Didn’t Nobody Give a Shit What Happened to Carlotta – James Hannaham

One of my favorite books in a year of favorites, although this is an all over the board book emotionally and socially for this older white woman of privilege. Carlotta was Dustin when she went to a liquor store with her cousin. He commits an armed robbery that landed them both in prison. Most folks would have been paroled long before serving their full 22 years, but Carlotta Mercedes transitioned while in prison and she just can’t seem to get a break. She is frequently put into solitary for her own safety and then is assaulted by Dave the guard. She remembers, throughout the time-shifting story, her way of surviving in prison, her love for a very scary guy, what one does to make it when all you have is a window and a weed growing in the cement and a system of sending notes under doors.

When Carlotta does manage to get out, on parole and so on probation, she knows some of her family will never accept her. Many will resent her grandmother agreed to house her. She wants to reunite with her son, now a young adult, but he hasn’t written back over the years. His grandmother owns the house, spilling over with raucous family members including Carlotta’s mother, sadly in late stages of early Alzheimers offers to lend her clothes for her first probation appointment. Very sweet scene and what Carlotta has to wear is ultimately an outfit you cannot unsee. Thrown in the the “what to wear” as a trans woman is lust for clothes one cannot afford and a great makeup routine that required some resourcefulness in prison. Once “out” there are some interesting, kind of “Pretty Woman” scenes that are hysterical and sad all at once.

Carlotta’s sensibilities are constantly fresh, funny, cynical, human. Only she seems to see that the little girl cousin who is performing for the family is a lousy singer. Only she can be responsible for the terms of her parole that require her to not to be around alcohol — at a time when her family’s home seems to be party central. Only Carlotta would be stuck in sleeping on mattress in a closet and still find people have invaded her bedroom during one of these parties. Only she would pursue a job as a driver when she doesn’t have a license and then spend time trying to figure out how to drive — in Brooklyn — with no experience. There’s a sweet optimism, a ton of naivety and yet well-earned street smarts and plenty of original take observations in this woman. We all root for her. We learn a new way of looking at the world through her.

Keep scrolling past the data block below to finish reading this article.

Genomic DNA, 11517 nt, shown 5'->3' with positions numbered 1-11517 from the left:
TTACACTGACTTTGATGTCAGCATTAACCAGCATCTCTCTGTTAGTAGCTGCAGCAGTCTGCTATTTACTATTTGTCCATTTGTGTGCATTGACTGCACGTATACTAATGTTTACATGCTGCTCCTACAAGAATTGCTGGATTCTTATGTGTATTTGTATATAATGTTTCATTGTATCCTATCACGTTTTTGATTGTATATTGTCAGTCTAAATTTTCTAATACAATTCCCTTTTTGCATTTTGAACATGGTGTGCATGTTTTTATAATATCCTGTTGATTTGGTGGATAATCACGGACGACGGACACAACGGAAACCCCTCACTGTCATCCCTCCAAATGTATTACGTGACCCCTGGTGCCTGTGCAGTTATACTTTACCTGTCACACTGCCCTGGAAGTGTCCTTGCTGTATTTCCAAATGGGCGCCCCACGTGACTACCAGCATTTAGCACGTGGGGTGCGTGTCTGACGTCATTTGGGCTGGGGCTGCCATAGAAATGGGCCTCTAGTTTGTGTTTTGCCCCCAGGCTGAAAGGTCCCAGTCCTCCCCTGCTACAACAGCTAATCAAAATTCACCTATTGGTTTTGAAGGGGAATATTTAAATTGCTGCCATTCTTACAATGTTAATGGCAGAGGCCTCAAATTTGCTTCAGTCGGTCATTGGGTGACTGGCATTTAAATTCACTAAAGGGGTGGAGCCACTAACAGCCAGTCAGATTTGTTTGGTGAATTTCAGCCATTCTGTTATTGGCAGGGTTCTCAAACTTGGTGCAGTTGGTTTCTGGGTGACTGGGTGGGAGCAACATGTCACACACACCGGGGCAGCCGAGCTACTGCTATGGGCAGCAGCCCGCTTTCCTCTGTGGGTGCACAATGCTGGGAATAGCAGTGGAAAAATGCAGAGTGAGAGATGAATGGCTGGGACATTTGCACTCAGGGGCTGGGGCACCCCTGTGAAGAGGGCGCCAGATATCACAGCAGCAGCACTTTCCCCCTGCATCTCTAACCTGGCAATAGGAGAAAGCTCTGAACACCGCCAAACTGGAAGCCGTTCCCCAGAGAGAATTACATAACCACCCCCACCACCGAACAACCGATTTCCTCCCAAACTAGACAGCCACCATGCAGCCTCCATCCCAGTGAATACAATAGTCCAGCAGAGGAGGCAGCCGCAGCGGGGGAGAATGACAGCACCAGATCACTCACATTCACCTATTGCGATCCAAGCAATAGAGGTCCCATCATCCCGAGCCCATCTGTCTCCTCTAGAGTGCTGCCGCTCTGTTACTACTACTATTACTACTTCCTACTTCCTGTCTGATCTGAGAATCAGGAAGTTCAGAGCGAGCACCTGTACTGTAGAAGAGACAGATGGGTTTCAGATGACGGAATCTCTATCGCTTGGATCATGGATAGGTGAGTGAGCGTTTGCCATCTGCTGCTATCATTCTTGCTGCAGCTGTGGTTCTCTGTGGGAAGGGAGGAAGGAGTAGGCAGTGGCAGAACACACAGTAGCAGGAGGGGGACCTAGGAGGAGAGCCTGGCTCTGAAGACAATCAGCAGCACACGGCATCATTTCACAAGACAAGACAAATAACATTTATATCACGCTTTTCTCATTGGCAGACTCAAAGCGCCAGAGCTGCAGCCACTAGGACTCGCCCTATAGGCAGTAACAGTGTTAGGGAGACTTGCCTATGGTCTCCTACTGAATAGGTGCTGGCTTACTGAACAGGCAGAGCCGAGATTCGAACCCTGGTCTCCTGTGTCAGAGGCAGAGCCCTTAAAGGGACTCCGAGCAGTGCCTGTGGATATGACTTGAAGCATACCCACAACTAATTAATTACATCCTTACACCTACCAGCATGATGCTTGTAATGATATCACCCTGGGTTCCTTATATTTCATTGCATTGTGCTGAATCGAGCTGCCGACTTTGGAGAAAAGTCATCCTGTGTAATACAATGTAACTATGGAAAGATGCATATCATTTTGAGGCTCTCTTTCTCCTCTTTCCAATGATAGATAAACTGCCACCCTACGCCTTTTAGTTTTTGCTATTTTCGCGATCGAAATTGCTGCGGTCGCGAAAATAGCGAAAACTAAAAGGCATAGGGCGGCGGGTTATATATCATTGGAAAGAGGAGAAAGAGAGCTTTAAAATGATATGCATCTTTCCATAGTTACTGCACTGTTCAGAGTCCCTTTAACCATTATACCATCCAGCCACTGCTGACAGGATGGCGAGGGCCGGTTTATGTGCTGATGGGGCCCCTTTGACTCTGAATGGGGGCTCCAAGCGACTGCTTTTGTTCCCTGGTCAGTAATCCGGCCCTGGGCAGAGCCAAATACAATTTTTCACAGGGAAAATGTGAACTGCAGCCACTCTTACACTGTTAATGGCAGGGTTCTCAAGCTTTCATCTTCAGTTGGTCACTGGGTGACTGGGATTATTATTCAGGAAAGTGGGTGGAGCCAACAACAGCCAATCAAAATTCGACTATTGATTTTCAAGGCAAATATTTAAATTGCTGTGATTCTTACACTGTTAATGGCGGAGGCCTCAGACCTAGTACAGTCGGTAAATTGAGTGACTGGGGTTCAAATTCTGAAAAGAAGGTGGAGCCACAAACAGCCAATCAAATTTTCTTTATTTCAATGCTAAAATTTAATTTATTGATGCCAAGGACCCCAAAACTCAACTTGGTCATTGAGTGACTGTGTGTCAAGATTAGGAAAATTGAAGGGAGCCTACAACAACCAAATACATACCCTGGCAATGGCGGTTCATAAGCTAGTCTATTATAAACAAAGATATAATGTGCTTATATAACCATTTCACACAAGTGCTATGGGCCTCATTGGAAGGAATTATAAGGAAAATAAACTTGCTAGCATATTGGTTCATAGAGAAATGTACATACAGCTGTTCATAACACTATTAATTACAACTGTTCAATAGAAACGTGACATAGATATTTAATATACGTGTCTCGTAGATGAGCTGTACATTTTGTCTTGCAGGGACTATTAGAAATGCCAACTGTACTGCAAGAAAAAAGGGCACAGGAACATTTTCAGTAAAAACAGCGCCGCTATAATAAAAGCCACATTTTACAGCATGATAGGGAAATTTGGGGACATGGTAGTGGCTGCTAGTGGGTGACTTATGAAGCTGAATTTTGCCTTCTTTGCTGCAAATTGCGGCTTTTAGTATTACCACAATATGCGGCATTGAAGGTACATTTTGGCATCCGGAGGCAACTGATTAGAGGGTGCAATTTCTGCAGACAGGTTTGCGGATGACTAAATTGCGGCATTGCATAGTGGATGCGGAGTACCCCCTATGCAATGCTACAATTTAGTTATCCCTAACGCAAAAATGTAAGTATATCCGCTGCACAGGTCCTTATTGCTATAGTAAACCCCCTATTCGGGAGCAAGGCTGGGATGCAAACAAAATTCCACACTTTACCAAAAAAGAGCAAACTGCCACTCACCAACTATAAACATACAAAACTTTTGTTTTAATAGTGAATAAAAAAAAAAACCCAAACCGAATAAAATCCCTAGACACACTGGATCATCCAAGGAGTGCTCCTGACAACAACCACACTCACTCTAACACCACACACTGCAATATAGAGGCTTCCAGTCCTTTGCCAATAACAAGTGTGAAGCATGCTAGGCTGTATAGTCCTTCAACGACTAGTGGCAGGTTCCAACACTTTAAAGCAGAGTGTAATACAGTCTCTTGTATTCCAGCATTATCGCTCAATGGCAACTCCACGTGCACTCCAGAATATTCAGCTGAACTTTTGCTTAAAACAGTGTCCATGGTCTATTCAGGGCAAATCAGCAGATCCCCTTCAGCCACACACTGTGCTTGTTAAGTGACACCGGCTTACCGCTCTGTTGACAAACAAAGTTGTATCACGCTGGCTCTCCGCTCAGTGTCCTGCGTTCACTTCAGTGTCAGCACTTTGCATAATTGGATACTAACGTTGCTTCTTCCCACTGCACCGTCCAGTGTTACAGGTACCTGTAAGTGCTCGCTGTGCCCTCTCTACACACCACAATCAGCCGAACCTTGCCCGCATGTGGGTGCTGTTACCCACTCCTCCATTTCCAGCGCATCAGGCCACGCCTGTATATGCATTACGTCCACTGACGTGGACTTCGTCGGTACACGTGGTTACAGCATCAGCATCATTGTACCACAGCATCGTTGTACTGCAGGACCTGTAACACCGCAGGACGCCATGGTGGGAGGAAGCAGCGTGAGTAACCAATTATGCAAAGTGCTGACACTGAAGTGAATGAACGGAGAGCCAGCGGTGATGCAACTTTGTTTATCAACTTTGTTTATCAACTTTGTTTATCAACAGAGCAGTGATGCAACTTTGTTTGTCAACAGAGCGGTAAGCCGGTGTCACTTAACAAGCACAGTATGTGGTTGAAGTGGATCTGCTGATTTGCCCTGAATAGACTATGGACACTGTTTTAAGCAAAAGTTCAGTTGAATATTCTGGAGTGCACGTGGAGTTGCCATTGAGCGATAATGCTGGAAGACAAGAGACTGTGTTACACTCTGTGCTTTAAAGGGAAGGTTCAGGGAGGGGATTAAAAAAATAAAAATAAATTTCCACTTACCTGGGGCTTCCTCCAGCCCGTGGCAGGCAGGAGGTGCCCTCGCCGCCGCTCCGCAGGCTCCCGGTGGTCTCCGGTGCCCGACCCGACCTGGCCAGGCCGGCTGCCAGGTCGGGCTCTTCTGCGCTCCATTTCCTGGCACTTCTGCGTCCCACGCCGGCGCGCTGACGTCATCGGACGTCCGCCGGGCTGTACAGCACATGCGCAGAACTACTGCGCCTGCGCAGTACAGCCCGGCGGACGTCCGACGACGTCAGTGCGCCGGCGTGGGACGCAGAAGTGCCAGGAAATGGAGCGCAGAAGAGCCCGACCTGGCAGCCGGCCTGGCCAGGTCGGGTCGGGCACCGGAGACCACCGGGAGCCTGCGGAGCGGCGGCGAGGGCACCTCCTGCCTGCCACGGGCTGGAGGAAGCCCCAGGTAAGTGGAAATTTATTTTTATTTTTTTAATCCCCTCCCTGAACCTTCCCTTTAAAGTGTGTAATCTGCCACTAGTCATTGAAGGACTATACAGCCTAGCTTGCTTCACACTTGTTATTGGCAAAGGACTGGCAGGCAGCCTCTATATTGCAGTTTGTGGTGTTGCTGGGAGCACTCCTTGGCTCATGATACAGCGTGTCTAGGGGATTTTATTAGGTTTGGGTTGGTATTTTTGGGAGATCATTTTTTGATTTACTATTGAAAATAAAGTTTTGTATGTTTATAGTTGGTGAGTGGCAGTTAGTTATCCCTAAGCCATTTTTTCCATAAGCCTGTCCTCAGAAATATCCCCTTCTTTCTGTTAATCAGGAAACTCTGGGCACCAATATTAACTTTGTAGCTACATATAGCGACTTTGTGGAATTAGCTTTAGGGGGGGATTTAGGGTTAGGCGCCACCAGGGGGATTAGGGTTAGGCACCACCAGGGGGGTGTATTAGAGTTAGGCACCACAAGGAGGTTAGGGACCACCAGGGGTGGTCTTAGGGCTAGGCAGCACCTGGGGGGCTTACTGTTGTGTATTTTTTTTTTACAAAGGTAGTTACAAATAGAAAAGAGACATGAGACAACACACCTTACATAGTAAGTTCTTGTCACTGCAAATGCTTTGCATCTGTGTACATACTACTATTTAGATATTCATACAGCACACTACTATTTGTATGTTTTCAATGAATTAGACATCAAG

There are some terrific characters, my favorite being her grandmother, the family matriarch with old lady energy who cooks for the parties, feeds her morbidly obese son who is unable to leave his room anymore, gives Carlotta enough to get by and more importantly accepts her. Carlotta’s probation officer is a fabulous mix of supportive, distrustful, dismayed and all business as she does home visits and keeps tabs on her new charge. Carlotta was worried about a number of relationships, since her best friend stopped communicating with her for years, but they find each other and have some adventures while figuring out if there’s a friendship still. The men are a little bit stereotyped, well — a lot of characters are, but the neb are less fleshed out, playing collateral roles or foils for humorous escapades. There’s a lot of living to do in a short time when you get out of prison after years of trauma, abuse, rejection. There’s lots of temptation. There’s lots of what might have been. I know I give a shit what happened to Carlotta! I’m attached to her and do not want her to go away after one book.

Such a fresh read, almost educational and tender and terrible. Highly recommend!

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